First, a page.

I come not to bury C++, but to praise it...
John J. Lee
jjl at pobox.com
Fri Jan 16 16:59:39 CET 2004
"Derek" <none at none.com> writes:
> "John J. Lee" wrote...
> > [...]
> > > Maybe I didn't make myself clear. I counted the ease
> > > with which memory can be corrupted in C++ as a minus for
> > > C++ and a plus for Python. I agree with you.
> > No, you don't (assuming I understand Jp's post), because...
> > > On the flip side, C++ can catch errors immediately that
> > > Python will not complain about until runtime, and in this
> > > imperfect world tests may not catch all such errors up
> > > front. In this respect I consider C++ safer.
> > ...you made no evaluation of the relative importance of
> > these two qualities (memory-safety and static type-safety).
> > Nor of the fact that C++ comes unavoidably packaged with the
> > more-lines-of-code-per-function-point anti-feature -- KIS!
> Are you joking?
> Because if you have some magical way to assign a
> meaningful relative importance to unrelated language features that is
> sufficiently general to be useful, I'd like to hear it.
(No funny business here, just straightforwardly trying to answer your
question to advance the debate:) Well, yes, I do: I think about it
rationally, just as you do. I think about the "unrelated" language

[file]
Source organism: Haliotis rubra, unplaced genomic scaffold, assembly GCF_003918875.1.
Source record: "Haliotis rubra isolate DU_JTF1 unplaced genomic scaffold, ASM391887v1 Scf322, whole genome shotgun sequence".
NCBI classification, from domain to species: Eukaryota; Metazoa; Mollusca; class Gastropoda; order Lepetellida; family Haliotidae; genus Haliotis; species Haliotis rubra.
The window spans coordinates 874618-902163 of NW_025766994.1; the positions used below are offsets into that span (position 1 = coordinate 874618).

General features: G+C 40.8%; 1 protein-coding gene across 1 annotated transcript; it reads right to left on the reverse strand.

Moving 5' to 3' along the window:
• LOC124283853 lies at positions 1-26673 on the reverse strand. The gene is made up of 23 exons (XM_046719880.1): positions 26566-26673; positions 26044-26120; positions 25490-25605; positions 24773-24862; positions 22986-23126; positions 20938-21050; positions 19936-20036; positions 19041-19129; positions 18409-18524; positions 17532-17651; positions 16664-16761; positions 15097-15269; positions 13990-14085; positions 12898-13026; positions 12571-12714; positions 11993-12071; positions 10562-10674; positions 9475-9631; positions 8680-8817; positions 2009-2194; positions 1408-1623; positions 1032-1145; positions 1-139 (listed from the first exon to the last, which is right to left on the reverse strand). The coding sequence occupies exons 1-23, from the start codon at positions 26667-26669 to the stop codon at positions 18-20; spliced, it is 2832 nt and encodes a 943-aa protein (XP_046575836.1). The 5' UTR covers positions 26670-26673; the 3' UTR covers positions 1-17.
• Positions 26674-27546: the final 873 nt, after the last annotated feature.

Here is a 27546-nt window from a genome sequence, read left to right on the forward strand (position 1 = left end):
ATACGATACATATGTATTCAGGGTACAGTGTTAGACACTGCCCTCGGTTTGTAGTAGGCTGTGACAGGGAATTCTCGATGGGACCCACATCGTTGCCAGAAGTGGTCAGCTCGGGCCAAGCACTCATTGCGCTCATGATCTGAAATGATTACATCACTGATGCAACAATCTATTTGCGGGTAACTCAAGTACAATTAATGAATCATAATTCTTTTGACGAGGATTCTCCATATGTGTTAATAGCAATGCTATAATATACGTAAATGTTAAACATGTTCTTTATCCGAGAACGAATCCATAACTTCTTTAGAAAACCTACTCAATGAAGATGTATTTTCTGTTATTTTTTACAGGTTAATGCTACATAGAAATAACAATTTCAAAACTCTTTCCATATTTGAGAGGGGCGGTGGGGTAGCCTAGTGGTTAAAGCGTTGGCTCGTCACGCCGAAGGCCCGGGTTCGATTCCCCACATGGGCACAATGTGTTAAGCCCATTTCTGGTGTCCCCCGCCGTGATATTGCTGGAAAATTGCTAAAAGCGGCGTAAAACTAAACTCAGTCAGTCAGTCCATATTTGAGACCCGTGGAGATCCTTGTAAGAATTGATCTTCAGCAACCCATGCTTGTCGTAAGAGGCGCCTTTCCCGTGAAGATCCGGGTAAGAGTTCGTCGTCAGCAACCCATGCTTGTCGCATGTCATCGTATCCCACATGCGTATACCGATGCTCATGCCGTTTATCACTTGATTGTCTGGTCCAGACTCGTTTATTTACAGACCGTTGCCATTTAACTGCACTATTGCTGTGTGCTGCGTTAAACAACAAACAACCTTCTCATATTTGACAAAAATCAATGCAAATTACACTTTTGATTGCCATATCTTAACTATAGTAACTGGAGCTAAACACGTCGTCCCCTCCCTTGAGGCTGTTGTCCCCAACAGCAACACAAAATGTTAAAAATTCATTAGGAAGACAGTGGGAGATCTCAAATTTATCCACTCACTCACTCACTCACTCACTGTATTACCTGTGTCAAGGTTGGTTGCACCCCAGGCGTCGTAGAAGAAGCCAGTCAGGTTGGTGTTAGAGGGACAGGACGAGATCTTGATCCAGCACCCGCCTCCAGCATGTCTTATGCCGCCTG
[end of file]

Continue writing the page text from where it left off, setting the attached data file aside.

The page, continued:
features (though I suppose few language features are truly unrelated),
consider their impact on things like detection and location of bugs,
and make a judgement about how they, as a result, affect the success
and costs of the development process.
I'm afraid I'm probably completely missing what you're getting at
here, though! (again, not trying to make any rhetorical point, just
For the particular issues at hand, Jp made an evaluation that looked
quite rational to me, as do your comments immediately below.
> For *me* memory safety in C++ is not an issue. I use range-checked
> containers, scoped pointers, shared pointers, etc. and don't encounter
> memory management/safety problems.
Oh. That's interesting. Do those practices get rid of all such
> For *me* the lack of static type safety in Python is an issue. We
Yes, many people -- including me! -- agree on this, I think (but not
everyone -- see the quote from Alex Martelli in my reply to Andrew
Koenig). The question is one of the relative sizes of the various
costs and benefits, and of the way those costs and benefits are tied
to each other in current languages. If only we could pick language
properties a la carte...
> have a lot of developers working on a relatively large Python
> codebase, and sooner or later some edge case calls a function with an
> argument who's type makes no sense. Sometimes tests catch the problem
> early, sometimes they don't.
I think we've been round this loop already. Schematically, though:
Static typechecking tests reliably for a small set of bugs. Unit
testing tests unreliably for a very large set of bugs. No controversy
so far, I hope. Now, the bugs found by unit testing are in practice
almost a simple superset of those found by static typechecking
(clearly, this point can generate much debate!). C++ buys you static
typechecking (gain: a small number of bugs found that your unit tests
miss), but also buys you a big jump in lines of code (loss: many extra
bugs created (amongst other losses)). I don't argue that this is a
fundamental limitation of static typechecking, or that Python is the
best of all possible worlds. I do claim that Python achieves a net
gain in safety over C++ by dropping the naive static checking found in
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